Pan fried Shark fillets – Varutha Sura

Let me tell you at the outset that I am no great seafood expert. I am a relative newbie who has grown to appreciate and slowly enjoy seafood through a combination of peer pressure, joint family dynamics and my daughter’s seafood love. Actually I don’t really have much choice. I am married into it. I am now eagerly learning up everything about cooking seafood. The most important and also the most time-consuming part of cooking seafood is cleaning it. However this recipe requires little or no cleaning whatsoever which makes it an ideal recipe for beginners. Now these sharks (Sura) are not the type of huge ones you saw in “Jaws”. The ones commonly available in the market are the much smaller ones. They’re sharks alright, but just smaller. We bought these at the lighthouse fish market (near Marina beach – more on this fish market in another post). There is another famous fish market at Lloyds road. In all these markets, there’ll be women (men at Lloyds road market) who’ll skin and fillet the fish for you for an extra fee. Shark is usually made into puttu, so you’ll have to specifically tell them that you want these as fillets for frying.   I am really amazed at myself at how much I’ve changed. The very first time that I cooked chicken (this was before being married), I had to clean it but I wouldn’t touch the chicken, I used a spatula to push it around in a bowl of water. Last weekend, I sat and scaled thirukai meen (sting ray fishes). Shark fillets (sura) are extremely soft and fragile, so handle gently, especially while frying. These pan fried shark fillets are delicately flaky on the inside and crisp on the outside and are best had hot as a starter or as a side with rice. The pan fried Sura doesn’t smell as overpowering as the Sura puttu and is also a nice variation. Also Shark (sura) is great for nursing mothers like I mentioned in my earlier post. It really improves your supply. Try it.     Prep time: 5 mins Cooking time: 5 mins Serves: 6   Ingredients Shark/Sura – 1 whole shark skinned and filleted (about 1 inch wide fillets) Red chilli powder – 2-3 tbsp (adjust) Turmeric powder – 1/2 tsp Tamarind extract – 1/4 cup Black Pepper powder – 1 tsp Salt to taste...

Curry leaf rice – Karuveppilai Saadham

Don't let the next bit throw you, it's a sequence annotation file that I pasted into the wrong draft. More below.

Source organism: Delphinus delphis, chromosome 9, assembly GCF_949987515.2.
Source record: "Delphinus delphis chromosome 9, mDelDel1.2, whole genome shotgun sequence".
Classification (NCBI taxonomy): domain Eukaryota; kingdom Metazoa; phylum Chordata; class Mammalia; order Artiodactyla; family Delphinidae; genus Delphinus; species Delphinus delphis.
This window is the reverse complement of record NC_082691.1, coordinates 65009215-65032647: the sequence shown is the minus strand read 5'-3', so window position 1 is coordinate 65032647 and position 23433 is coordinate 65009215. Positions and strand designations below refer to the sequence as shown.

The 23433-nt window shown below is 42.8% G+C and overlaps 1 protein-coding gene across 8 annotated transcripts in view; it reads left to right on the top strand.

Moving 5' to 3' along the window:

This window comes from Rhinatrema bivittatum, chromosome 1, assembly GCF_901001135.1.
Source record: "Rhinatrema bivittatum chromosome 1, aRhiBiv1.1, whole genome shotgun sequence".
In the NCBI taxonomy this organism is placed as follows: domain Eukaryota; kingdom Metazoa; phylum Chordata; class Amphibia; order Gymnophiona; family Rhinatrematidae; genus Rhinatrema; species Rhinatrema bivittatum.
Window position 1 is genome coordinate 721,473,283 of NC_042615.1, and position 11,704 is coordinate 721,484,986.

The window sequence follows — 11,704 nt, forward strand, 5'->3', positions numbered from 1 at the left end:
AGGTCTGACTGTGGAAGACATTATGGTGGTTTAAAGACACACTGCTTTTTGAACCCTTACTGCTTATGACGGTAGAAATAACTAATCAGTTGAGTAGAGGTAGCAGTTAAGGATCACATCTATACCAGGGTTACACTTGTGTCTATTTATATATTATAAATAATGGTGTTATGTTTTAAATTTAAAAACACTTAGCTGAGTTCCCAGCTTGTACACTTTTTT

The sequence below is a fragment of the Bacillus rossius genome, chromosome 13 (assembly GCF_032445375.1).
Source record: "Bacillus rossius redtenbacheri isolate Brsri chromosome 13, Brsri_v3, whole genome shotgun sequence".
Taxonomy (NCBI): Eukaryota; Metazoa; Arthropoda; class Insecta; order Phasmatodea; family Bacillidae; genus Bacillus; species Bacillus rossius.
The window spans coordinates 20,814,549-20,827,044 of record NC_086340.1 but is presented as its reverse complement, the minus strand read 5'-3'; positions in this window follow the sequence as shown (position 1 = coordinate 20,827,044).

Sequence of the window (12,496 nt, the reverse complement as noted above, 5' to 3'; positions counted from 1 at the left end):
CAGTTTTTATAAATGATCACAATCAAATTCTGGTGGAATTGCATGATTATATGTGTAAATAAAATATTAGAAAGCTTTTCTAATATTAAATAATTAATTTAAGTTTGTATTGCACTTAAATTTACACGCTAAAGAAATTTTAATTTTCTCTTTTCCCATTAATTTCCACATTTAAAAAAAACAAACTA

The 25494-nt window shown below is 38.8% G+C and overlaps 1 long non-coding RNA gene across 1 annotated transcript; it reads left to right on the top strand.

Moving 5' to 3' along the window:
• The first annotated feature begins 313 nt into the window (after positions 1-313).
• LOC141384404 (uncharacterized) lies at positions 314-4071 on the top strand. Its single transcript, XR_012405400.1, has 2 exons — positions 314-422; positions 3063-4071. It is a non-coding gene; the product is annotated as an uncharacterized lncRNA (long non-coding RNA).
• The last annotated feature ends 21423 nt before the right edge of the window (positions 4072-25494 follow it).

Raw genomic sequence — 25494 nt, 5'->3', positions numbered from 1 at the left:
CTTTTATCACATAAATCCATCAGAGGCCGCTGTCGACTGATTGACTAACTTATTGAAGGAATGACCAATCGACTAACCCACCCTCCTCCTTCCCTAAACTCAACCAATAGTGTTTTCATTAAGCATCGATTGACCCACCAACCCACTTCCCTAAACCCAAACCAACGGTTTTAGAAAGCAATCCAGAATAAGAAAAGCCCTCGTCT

Karuveppilai saadham or curry leaf rice is another lunch box favourite. Curry leaf rice is a great way to incorporate curry leaves into your diet which otherwise is usually discarded as a well-meaning nuisance. The grated coconut adds texture and the whole black peppercorns give the dish a good punch. Curry leaf rice goes brilliantly well with spicy vegetables (like potato masala) and potato chips. I got especially excited about curry leaf rice when I was a new mother. Karuveppilai is great for lactating mothers, did you know that? Along with garlic, almonds, oats, fenugreek (methi greens or methi seeds), karuvaadu (dried fish), Avarakkai (broad beans), Sura (shark, not the vijay movie – that’s bad for anybody), raw groundnuts and of course milk. This is a great list for new moms to have. In my opinion, it is THE MOST — USEFUL list in the first 6 months after childbirth, even more than the “Top 10 nursery decorating ideas” or “Top 10 accessories new moms should buy”. Those first few months are really stressful when your little one is wailing all the time and everybody looks accusingly at the mother as if she is just not producing enough (Delhi Erumai a enna?). And new mothers are already psyched out by this time by all the advice that’s being hurled at them. A breast pump only makes it worse (even though it is very useful for working mothers). It lets you see exactly how much there is. It becomes a milk meter that you monitor every time to see if you’ve out-scored, if you’ve met the targets. Supply improves tremendously everytime you have karuveppilai saadham/curry leaf rice or any of the other items on this list. This list of “Top 10 foods for lactating mothers” is courtesy my really cool athai who also happens to be my gynaecologist. She was my mother’s too. She is old-school but totally up-to-date, she doesn’t schedule her patients’ C-sections on her outlook calendar, she still waits for it the natural way, she doesn’t suggest surgery or master check-ups for a late period, she doesn’t charge you your ancestral property, you don’t have to wait 4 hours and be checked by assistants before meeting her, she doesn’t baffle you and she doesn’t give the doctor’s talk (like in the famous space shuttle named busspital (hospital purely for business = busspital) where they sit you down, talk very nicely...
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